I’ll admit I’ve never really immersed myself in pre-made fantasy world settings, particularly those that emerged in the late 1980s and 1990s and grew exponentially from core boxed set concepts to entire continents of supplements and “splatbooks.” A few exceptions exist, but they come from my earliest days exploring the adventure gaming hobby and those years after college when I had money to pursue other games with engaging settings tied to specific, non-fantasy game systems. I think my perspective results from a confluence of circumstances: the content and marketing of these worlds with my inability to immerse myself in roleplaying games at the time they were released.
Tuesday, May 19, 2020
Friday, May 15, 2020
I don’t usually indulge in politics or other sensitive, real-life subjects here at Hobby Games Recce. If I do, it’s in some way related to games. So I’d like to propose that the current pandemic situation has some parallels to gaming; specifically how we play games, strategies we use to succeed, and what happens when we win or lose. So bear with me if you will or simply come back next time for a less-politically tinged feature. And if you’re the kind of person who takes offense at my sentiments on these subjects, well, sic transit mundus.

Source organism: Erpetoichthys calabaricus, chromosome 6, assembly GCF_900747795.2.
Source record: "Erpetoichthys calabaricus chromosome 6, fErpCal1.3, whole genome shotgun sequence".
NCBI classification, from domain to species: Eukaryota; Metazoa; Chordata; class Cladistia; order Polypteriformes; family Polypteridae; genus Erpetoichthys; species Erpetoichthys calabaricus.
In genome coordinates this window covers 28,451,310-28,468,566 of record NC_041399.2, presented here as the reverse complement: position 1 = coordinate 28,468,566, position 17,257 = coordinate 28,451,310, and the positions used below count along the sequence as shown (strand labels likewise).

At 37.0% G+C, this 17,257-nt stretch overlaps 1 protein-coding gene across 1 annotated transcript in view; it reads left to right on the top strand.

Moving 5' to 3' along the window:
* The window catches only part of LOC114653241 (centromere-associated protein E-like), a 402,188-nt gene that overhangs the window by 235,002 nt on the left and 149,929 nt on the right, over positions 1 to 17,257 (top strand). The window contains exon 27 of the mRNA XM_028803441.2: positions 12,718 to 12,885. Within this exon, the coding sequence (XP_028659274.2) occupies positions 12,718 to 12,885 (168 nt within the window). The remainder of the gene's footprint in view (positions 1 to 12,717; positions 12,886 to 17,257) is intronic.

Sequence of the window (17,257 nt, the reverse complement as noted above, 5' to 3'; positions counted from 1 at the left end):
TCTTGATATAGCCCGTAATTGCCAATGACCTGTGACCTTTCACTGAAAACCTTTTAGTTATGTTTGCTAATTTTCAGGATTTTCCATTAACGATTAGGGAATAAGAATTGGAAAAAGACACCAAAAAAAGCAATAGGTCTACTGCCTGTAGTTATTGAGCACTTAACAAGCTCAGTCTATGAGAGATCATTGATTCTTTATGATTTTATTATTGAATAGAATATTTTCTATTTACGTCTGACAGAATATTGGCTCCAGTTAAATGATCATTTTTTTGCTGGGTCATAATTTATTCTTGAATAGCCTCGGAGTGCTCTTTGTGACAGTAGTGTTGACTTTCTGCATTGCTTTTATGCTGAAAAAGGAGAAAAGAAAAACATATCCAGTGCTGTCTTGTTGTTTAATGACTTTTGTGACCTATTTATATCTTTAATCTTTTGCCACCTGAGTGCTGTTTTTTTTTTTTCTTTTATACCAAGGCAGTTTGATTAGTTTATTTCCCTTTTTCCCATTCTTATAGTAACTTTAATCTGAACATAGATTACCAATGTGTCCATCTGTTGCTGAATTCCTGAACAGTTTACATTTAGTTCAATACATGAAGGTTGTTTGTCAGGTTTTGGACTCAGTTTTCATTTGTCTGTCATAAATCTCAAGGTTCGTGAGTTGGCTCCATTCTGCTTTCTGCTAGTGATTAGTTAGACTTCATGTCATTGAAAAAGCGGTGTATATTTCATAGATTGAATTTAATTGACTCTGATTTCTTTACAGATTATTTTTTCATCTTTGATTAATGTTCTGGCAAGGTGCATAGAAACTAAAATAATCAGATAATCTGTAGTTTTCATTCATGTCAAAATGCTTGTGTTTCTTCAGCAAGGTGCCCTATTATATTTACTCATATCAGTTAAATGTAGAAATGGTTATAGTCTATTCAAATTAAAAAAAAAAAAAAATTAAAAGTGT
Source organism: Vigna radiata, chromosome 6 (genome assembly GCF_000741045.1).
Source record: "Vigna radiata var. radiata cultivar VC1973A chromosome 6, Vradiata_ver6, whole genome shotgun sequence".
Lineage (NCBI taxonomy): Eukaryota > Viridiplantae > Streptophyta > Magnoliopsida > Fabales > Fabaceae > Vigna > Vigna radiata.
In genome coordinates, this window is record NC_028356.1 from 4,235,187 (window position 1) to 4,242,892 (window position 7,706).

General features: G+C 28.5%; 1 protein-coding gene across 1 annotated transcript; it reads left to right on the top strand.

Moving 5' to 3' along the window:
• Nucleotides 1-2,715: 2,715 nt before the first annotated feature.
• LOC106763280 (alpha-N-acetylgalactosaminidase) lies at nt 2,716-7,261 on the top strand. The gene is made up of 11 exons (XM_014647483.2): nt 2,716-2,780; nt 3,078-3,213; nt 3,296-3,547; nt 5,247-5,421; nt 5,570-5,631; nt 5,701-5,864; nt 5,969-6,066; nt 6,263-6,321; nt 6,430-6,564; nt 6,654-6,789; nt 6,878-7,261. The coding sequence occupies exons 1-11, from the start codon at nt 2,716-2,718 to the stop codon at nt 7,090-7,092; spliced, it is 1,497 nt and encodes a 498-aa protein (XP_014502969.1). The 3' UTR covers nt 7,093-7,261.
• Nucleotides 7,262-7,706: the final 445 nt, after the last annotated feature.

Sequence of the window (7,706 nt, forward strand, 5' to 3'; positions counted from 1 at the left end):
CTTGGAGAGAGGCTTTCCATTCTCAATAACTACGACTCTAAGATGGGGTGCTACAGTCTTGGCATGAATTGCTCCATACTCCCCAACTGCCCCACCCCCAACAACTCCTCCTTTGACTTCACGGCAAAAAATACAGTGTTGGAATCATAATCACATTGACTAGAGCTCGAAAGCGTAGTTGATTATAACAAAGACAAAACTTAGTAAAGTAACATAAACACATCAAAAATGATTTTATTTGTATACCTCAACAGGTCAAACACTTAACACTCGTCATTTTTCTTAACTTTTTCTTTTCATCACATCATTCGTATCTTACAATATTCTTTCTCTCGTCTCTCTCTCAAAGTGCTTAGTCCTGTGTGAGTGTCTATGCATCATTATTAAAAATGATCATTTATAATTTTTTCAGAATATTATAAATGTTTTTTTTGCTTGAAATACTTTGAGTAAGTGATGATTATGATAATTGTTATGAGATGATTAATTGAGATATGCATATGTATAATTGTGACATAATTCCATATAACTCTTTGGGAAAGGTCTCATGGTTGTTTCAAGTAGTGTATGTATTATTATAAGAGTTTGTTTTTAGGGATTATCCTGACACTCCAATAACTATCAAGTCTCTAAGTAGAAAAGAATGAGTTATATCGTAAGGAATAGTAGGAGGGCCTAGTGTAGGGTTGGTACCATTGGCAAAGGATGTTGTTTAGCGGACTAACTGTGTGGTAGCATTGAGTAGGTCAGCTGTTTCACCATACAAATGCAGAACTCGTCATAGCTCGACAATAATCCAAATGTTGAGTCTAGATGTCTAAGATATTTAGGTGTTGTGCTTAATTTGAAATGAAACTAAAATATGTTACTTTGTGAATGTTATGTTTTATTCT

Tuesday, May 12, 2020
Recently the online classic game store Wayne’s Books posted the “Mos Eisley Shoot-Out” pamphlet under its home page’s “New Arrivals” banner. I always enjoy seeing West End Games material on the site. Nothing tells me more about how the gaming public views a title as the price listed at Wayne’s Books. It’s always nice to know people still appreciate the work we did long ago. Collector’s prices reflect a game book’s physical condition as well as the product quality and the demand among aficionados (and I’m sure a number of other considerations of which I’m unaware). I was somewhat surprised, then, that the 11x17-inch, double-sided, full-color folded brochure mini-game West End published and gave away for free in 1997 was listed at $25.99.
Tuesday, May 5, 2020
For two months the covid-19 pandemic has altered how we live our lives, including our gaming habits. Most world governments imposed limitations on their population (followed more stringently in some places than others). In less than two months more Americans have died than in all the years of fighting in Vietnam. Depending on how soon scientists can develop more effective testing and tracking, vaccines, and treatments/cures, we may never really return to a semblance of “normal” we experienced before. In the face of this deadly pandemic most everyone’s trying to adapt to the new situation: businesses, conventions, individual gamers. No doubt we’ll continue adjusting as conditions change for better or worse. We just have to sit back and see how our efforts affect the pandemic...and until then, we can distract ourselves and find some respite from this grim reality through our modified adventure gaming hobby activities.